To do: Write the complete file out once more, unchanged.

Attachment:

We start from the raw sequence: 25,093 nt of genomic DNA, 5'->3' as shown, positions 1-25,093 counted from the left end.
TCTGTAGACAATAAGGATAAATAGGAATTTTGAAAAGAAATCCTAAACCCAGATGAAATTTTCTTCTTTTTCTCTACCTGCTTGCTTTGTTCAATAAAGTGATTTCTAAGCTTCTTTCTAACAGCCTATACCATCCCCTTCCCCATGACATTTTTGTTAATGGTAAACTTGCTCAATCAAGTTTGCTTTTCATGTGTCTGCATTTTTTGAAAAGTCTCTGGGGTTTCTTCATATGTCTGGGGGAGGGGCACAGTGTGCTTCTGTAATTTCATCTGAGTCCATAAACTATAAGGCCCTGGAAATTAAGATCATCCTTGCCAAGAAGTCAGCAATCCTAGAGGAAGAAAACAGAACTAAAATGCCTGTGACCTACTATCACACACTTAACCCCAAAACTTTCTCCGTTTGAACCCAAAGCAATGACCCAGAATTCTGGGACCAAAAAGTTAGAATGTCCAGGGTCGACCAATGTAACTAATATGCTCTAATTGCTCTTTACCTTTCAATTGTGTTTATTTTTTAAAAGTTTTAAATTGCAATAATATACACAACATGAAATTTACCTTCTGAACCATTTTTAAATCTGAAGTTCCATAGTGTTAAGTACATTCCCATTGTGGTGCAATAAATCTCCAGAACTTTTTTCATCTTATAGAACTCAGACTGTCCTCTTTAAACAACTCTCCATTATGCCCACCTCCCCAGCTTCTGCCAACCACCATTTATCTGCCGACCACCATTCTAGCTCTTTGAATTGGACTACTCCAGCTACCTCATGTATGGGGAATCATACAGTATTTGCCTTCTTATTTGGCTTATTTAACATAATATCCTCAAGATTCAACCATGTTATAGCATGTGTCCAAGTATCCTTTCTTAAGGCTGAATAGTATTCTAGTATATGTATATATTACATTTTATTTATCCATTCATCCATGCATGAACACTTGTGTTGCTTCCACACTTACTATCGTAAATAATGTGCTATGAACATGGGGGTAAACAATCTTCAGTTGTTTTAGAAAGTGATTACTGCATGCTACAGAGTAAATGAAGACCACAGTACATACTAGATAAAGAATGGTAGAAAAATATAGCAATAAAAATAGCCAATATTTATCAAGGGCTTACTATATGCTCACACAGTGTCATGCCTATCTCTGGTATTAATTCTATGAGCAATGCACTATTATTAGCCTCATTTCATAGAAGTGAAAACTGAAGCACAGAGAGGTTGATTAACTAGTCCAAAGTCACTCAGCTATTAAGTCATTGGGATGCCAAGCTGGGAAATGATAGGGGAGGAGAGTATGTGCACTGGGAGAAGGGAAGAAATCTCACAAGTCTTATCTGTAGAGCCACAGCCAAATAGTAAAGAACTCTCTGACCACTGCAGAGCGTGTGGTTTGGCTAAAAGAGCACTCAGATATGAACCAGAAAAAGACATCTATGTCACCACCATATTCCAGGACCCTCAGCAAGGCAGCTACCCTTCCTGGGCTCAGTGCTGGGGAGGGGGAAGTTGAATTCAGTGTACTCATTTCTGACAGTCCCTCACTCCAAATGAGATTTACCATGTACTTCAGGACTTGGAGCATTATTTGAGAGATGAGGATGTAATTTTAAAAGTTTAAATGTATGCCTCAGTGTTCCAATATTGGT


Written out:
We start from the raw sequence: 25,093 nt of genomic DNA, 5'->3' as shown, positions 1-25,093 counted from the left end.
TCTGTAGACAATAAGGATAAATAGGAATTTTGAAAAGAAATCCTAAACCCAGATGAAATTTTCTTCTTTTTCTCTACCTGCTTGCTTTGTTCAATAAAGTGATTTCTAAGCTTCTTTCTAACAGCCTATACCATCCCCTTCCCCATGACATTTTTGTTAATGGTAAACTTGCTCAATCAAGTTTGCTTTTCATGTGTCTGCATTTTTTGAAAAGTCTCTGGGGTTTCTTCATATGTCTGGGGGAGGGGCACAGTGTGCTTCTGTAATTTCATCTGAGTCCATAAACTATAAGGCCCTGGAAATTAAGATCATCCTTGCCAAGAAGTCAGCAATCCTAGAGGAAGAAAACAGAACTAAAATGCCTGTGACCTACTATCACACACTTAACCCCAAAACTTTCTCCGTTTGAACCCAAAGCAATGACCCAGAATTCTGGGACCAAAAAGTTAGAATGTCCAGGGTCGACCAATGTAACTAATATGCTCTAATTGCTCTTTACCTTTCAATTGTGTTTATTTTTTAAAAGTTTTAAATTGCAATAATATACACAACATGAAATTTACCTTCTGAACCATTTTTAAATCTGAAGTTCCATAGTGTTAAGTACATTCCCATTGTGGTGCAATAAATCTCCAGAACTTTTTTCATCTTATAGAACTCAGACTGTCCTCTTTAAACAACTCTCCATTATGCCCACCTCCCCAGCTTCTGCCAACCACCATTTATCTGCCGACCACCATTCTAGCTCTTTGAATTGGACTACTCCAGCTACCTCATGTATGGGGAATCATACAGTATTTGCCTTCTTATTTGGCTTATTTAACATAATATCCTCAAGATTCAACCATGTTATAGCATGTGTCCAAGTATCCTTTCTTAAGGCTGAATAGTATTCTAGTATATGTATATATTACATTTTATTTATCCATTCATCCATGCATGAACACTTGTGTTGCTTCCACACTTACTATCGTAAATAATGTGCTATGAACATGGGGGTAAACAATCTTCAGTTGTTTTAGAAAGTGATTACTGCATGCTACAGAGTAAATGAAGACCACAGTACATACTAGATAAAGAATGGTAGAAAAATATAGCAATAAAAATAGCCAATATTTATCAAGGGCTTACTATATGCTCACACAGTGTCATGCCTATCTCTGGTATTAATTCTATGAGCAATGCACTATTATTAGCCTCATTTCATAGAAGTGAAAACTGAAGCACAGAGAGGTTGATTAACTAGTCCAAAGTCACTCAGCTATTAAGTCATTGGGATGCCAAGCTGGGAAATGATAGGGGAGGAGAGTATGTGCACTGGGAGAAGGGAAGAAATCTCACAAGTCTTATCTGTAGAGCCACAGCCAAATAGTAAAGAACTCTCTGACCACTGCAGAGCGTGTGGTTTGGCTAAAAGAGCACTCAGATATGAACCAGAAAAAGACATCTATGTCACCACCATATTCCAGGACCCTCAGCAAGGCAGCTACCCTTCCTGGGCTCAGTGCTGGGGAGGGGGAAGTTGAATTCAGTGTACTCATTTCTGACAGTCCCTCACTCCAAATGAGATTTACCATGTACTTCAGGACTTGGAGCATTATTTGAGAGATGAGGATGTAATTTTAAAAGTTTAAATGTATGCCTCAGTGTTCCAATATTGGT